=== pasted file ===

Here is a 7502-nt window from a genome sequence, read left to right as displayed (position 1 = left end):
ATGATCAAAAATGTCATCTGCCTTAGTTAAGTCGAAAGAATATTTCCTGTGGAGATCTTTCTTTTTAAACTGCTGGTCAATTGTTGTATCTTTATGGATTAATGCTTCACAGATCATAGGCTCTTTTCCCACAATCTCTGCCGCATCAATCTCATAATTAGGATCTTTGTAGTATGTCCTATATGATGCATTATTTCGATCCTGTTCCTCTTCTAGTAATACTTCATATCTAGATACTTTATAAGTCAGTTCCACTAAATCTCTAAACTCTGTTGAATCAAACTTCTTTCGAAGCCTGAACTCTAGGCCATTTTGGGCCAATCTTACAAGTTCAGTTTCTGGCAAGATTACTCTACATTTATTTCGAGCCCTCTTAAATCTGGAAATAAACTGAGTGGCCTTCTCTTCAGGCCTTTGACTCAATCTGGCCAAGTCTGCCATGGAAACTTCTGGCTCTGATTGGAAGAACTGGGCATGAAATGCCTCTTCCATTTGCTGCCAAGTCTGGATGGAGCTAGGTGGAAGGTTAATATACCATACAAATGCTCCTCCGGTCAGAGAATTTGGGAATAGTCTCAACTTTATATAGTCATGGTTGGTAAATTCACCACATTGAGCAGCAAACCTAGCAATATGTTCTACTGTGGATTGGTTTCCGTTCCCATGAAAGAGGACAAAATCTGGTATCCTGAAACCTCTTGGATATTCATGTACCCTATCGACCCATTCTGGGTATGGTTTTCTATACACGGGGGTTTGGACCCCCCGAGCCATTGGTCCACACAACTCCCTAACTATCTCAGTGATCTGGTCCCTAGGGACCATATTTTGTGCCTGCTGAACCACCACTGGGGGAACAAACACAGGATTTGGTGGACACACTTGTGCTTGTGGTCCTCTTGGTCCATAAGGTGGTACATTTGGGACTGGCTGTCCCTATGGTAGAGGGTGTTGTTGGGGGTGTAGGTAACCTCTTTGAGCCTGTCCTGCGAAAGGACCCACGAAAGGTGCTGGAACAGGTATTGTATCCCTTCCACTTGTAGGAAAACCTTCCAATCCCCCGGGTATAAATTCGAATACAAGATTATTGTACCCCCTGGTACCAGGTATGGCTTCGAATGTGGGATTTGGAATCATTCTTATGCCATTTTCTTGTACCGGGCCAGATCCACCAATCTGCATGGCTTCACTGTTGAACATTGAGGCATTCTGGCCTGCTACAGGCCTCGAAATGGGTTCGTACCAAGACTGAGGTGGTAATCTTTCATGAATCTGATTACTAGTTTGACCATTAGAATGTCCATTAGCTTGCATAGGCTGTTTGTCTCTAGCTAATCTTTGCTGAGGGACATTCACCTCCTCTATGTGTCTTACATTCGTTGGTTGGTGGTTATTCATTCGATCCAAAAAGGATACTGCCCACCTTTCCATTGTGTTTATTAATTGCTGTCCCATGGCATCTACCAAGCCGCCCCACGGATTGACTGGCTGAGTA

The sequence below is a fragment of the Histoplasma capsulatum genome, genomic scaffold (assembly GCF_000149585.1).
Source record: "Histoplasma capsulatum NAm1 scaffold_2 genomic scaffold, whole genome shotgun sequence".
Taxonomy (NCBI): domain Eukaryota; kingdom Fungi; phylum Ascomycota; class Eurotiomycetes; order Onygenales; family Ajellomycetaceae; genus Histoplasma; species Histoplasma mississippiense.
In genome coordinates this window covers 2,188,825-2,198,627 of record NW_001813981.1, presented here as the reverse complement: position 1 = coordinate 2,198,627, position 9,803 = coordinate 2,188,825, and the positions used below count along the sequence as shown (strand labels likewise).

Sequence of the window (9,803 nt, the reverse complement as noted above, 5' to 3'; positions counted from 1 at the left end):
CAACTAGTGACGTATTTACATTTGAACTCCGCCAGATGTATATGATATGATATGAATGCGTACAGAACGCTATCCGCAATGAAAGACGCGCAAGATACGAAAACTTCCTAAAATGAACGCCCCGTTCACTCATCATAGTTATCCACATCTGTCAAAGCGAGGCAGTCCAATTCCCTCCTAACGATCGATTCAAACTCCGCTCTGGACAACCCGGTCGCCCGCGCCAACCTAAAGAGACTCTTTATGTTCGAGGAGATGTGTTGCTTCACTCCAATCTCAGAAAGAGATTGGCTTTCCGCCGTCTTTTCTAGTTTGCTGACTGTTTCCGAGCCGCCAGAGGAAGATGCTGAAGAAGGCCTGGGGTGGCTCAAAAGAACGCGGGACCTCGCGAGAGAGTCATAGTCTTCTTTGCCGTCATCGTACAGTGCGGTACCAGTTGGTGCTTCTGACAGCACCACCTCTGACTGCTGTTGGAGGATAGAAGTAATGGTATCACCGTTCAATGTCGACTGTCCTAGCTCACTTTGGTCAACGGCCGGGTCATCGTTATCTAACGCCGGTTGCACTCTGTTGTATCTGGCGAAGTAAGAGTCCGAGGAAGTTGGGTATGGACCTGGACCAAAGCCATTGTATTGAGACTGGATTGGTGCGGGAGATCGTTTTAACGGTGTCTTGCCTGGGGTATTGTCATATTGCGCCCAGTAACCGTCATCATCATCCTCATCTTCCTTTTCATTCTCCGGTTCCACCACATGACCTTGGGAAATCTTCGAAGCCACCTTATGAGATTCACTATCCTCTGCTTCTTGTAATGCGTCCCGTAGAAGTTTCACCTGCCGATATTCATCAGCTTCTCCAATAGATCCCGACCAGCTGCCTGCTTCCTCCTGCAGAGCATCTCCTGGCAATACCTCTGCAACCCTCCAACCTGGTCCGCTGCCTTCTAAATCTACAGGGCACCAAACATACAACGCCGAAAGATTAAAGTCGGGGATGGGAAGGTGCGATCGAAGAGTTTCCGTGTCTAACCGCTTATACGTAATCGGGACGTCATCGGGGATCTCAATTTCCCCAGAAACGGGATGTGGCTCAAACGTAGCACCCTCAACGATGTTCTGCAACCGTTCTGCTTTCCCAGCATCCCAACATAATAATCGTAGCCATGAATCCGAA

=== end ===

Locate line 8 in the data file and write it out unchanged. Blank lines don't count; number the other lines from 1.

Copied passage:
CAACTAGTGACGTATTTACATTTGAACTCCGCCAGATGTATATGATATGATATGAATGCGTACAGAACGCTATCCGCAATGAAAGACGCGCAAGATACGAAAACTTCCTAAAATGAACGCCCCGTTCACTCATCATAGTTATCCACATCTGTCAAAGCGAGGCAGTCCAATTCCCTCCTAACGATCGATTCAAACTCCGCTCTGGACAACCCGGTCGCCCGCGCCAACCTAAAGAGACTCTTTATGTTCGAGGAGATGTGTTGCTTCACTCCAATCTCAGAAAGAGATTGGCTTTCCGCCGTCTTTTCTAGTTTGCTGACTGTTTCCGAGCCGCCAGAGGAAGATGCTGAAGAAGGCCTGGGGTGGCTCAAAAGAACGCGGGACCTCGCGAGAGAGTCATAGTCTTCTTTGCCGTCATCGTACAGTGCGGTACCAGTTGGTGCTTCTGACAGCACCACCTCTGACTGCTGTTGGAGGATAGAAGTAATGGTATCACCGTTCAATGTCGACTGTCCTAGCTCACTTTGGTCAACGGCCGGGTCATCGTTATCTAACGCCGGTTGCACTCTGTTGTATCTGGCGAAGTAAGAGTCCGAGGAAGTTGGGTATGGACCTGGACCAAAGCCATTGTATTGAGACTGGATTGGTGCGGGAGATCGTTTTAACGGTGTCTTGCCTGGGGTATTGTCATATTGCGCCCAGTAACCGTCATCATCATCCTCATCTTCCTTTTCATTCTCCGGTTCCACCACATGACCTTGGGAAATCTTCGAAGCCACCTTATGAGATTCACTATCCTCTGCTTCTTGTAATGCGTCCCGTAGAAGTTTCACCTGCCGATATTCATCAGCTTCTCCAATAGATCCCGACCAGCTGCCTGCTTCCTCCTGCAGAGCATCTCCTGGCAATACCTCTGCAACCCTCCAACCTGGTCCGCTGCCTTCTAAATCTACAGGGCACCAAACATACAACGCCGAAAGATTAAAGTCGGGGATGGGAAGGTGCGATCGAAGAGTTTCCGTGTCTAACCGCTTATACGTAATCGGGACGTCATCGGGGATCTCAATTTCCCCAGAAACGGGATGTGGCTCAAACGTAGCACCCTCAACGATGTTCTGCAACCGTTCTGCTTTCCCAGCATCCCAACATAATAATCGTAGCCATGAATCCGAA